By Tina Pappas
for Montclair Local

Homeowners Frank Rubacky and Kim McLaren have self-nominated their Queen Anne-style home known as the George S. Porter house to get it placed on Montclair’s list of local historic landmarks.

The couple felt the importance of preserving the circa 1880 home, located at 398 Upper Mountain Ave., due to its architectural structure, which they felt fit the criteria for historic consideration.

The George S. Porter house is named after its original owner.

The Planning Board approved the nomination at the Jan. 8 meeting, after the council originally passed a resolution for the board’s review and recommendation in December. The Montclair Historic Preservation Commission also recommended that it be added to the list of historic landmarks back in November.

Rubacky, who has owned the house since 1995, filed a 27-page nomination report to begin the process. In the report, the structure is described as a late 19th-Century Vernacular two and a half story, clapboard house with Queen Anne characteristics. The house has a gable roof, an L-shaped porch and a large curved dormer. The house was the first of two similar adjacent homes built by a Brooklyn insurance firm.

“The house is one of the first and finest examples of the new, late 19th-century residential development in this northerly section of First Mountain’s upper slope,” he wrote.

Self-nominating one’s home doesn’t happen too often, but Rubacky felt the home’s unique style warranted it being placed on the list.

“It’s only the exterior that is visible to the public right of way that comes under review,” Rubacky said. “Montclair is really focused on what’s going to be there for a long time and likes to focus on a lot of interesting and historical homes in town.”

He feels residents do not self-nominate because the research involved may be intimidating, adding that he found the Planning/Building Department and the Historic Preservation Commission helpful in gathering the necessary research. In a joint effort, the Montclair History Center and the Montclair Public Library also offer seminars on gathering the history of area homes.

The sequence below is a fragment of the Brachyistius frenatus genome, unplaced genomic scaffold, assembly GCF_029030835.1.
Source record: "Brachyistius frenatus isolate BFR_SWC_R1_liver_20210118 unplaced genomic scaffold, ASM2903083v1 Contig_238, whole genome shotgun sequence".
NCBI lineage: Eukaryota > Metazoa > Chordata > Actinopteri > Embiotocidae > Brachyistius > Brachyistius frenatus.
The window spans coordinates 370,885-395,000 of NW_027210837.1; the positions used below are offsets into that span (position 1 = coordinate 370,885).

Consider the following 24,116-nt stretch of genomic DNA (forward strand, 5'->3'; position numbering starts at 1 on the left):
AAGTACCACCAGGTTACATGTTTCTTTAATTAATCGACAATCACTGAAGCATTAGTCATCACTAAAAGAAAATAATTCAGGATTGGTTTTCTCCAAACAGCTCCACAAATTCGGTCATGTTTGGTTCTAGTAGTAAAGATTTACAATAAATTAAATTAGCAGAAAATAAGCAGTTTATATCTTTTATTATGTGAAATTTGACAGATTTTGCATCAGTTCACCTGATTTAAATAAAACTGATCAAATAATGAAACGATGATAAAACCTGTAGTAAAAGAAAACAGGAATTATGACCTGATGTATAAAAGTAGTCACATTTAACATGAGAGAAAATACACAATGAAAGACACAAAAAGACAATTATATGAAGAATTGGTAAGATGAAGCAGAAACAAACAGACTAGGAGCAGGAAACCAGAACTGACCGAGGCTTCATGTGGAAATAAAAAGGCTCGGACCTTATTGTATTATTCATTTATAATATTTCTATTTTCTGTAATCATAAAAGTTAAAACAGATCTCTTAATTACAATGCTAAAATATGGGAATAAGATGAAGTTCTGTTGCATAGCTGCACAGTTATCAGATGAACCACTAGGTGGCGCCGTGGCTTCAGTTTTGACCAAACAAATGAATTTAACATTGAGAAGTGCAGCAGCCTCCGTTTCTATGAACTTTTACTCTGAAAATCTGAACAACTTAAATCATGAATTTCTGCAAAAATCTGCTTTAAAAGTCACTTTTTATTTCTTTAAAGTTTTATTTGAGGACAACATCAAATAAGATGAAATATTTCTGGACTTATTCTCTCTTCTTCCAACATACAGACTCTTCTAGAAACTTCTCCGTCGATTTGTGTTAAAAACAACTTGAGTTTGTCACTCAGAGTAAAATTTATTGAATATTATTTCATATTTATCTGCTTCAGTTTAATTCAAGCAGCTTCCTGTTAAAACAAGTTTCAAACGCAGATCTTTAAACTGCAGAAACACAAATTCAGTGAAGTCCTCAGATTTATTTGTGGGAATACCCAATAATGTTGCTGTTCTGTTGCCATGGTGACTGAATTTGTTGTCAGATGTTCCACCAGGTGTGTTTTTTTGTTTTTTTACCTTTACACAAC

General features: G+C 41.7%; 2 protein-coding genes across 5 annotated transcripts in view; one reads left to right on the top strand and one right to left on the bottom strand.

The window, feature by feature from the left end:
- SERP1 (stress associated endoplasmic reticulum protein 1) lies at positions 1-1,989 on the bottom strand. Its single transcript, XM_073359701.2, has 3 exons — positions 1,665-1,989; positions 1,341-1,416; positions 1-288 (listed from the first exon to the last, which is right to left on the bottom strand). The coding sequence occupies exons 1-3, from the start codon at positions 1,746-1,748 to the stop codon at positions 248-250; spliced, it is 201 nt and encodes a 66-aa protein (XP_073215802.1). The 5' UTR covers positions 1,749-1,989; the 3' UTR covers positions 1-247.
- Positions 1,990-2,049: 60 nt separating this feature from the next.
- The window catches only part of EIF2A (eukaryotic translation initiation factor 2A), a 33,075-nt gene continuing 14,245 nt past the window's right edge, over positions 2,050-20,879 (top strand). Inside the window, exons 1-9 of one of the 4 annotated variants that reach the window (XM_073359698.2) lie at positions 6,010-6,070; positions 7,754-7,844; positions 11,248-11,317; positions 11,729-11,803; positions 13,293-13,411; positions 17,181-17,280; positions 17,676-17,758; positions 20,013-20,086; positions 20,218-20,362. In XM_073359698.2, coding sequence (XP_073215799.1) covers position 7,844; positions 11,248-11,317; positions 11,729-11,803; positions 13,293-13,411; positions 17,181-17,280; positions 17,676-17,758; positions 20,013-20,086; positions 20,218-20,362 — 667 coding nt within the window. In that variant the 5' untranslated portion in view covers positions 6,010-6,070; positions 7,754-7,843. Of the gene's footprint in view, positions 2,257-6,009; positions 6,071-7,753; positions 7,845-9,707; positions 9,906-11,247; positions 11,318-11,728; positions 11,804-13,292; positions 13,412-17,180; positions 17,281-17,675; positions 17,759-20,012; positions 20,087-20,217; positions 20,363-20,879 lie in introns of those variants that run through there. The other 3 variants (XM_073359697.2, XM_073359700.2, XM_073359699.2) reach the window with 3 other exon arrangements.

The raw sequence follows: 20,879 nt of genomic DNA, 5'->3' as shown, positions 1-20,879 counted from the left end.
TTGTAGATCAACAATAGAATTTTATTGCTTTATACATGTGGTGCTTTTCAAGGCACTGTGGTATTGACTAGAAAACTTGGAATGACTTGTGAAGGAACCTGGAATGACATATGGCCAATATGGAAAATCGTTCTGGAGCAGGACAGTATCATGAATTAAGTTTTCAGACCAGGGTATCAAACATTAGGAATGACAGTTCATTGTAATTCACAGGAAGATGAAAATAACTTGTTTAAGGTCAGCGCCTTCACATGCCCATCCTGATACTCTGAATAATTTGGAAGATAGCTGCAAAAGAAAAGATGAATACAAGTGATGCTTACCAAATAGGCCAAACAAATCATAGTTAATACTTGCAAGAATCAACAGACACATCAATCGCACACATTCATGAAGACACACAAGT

“It’s even for those residents who do not necessarily want to designate their home as historic,” Rubacky said. “They can just capture the history of their home.”

Going forward any major changes to home’s front facade will require a certificate of appropriateness. The goal is to preserve the look of home with the same materials originally used.

Historic designation as a zoning overlay to a specific parcel of land has a positive impact for property values, not just for the house being designated as historic, but also for the neighboring properties, he said.

“We’re all custodians of the properties and in the historic sense, we don’t want to tamper with the facade. Most local residents, if not all, love it when someone designates their property as historic. My wife and I feel it will affect their property values in a positive way,” he said.

Local resident Lisanne Renner, who gives walking tours and presentations for the Montclair Historic Center echoed Rubacky’s sentiment.

“It’s a house with an interesting history that has retained a lot of its architectural integrity,” she said. “The house is historic and it’s great that they are taking steps for this property to last for another hundred years. This is an example of people having an interest in their historic significance of their home, which has retained a lot of its elements. It paves the way for others who might also want to nominate their houses.”

The commission lists criteria under the town’s zoning designation for local landmarks to be considered as historical landmarks under its historic preservation master plan. The criteria is based on the National Register Criteria for Evaluation, which evaluates properties, according to Assistant Planner Graham Petto.

• A structure having an association with events that have made a significant contribution to the “broad patterns of our history.”

• Have an association with the lives of persons significant to Montclair’s past.

• A structure embodying distinctive characteristics of a type, period or method of construction.

• A structure that “represents the work of a master; possesses high artistic values; or represents a significant and distinguishable entity.”

• A structure likely to yield information important to history.

• A structure that reflects or exemplifies “the broad, cultural, political, economic or social history of the nation, state, region or community.”

The application was passed by the council at its March 20 meeting. Petto said the Local Landmark designation of the property will be effective 20 days thereafter. 

“We’re trying to get people to understand that historic preservation is definitely a good thing,” Rubacky said. “It’s living history and you feel that living in such a house, at every turn. When you research it, you get a much better understanding of what life was like years ago. It’s kind of cool.”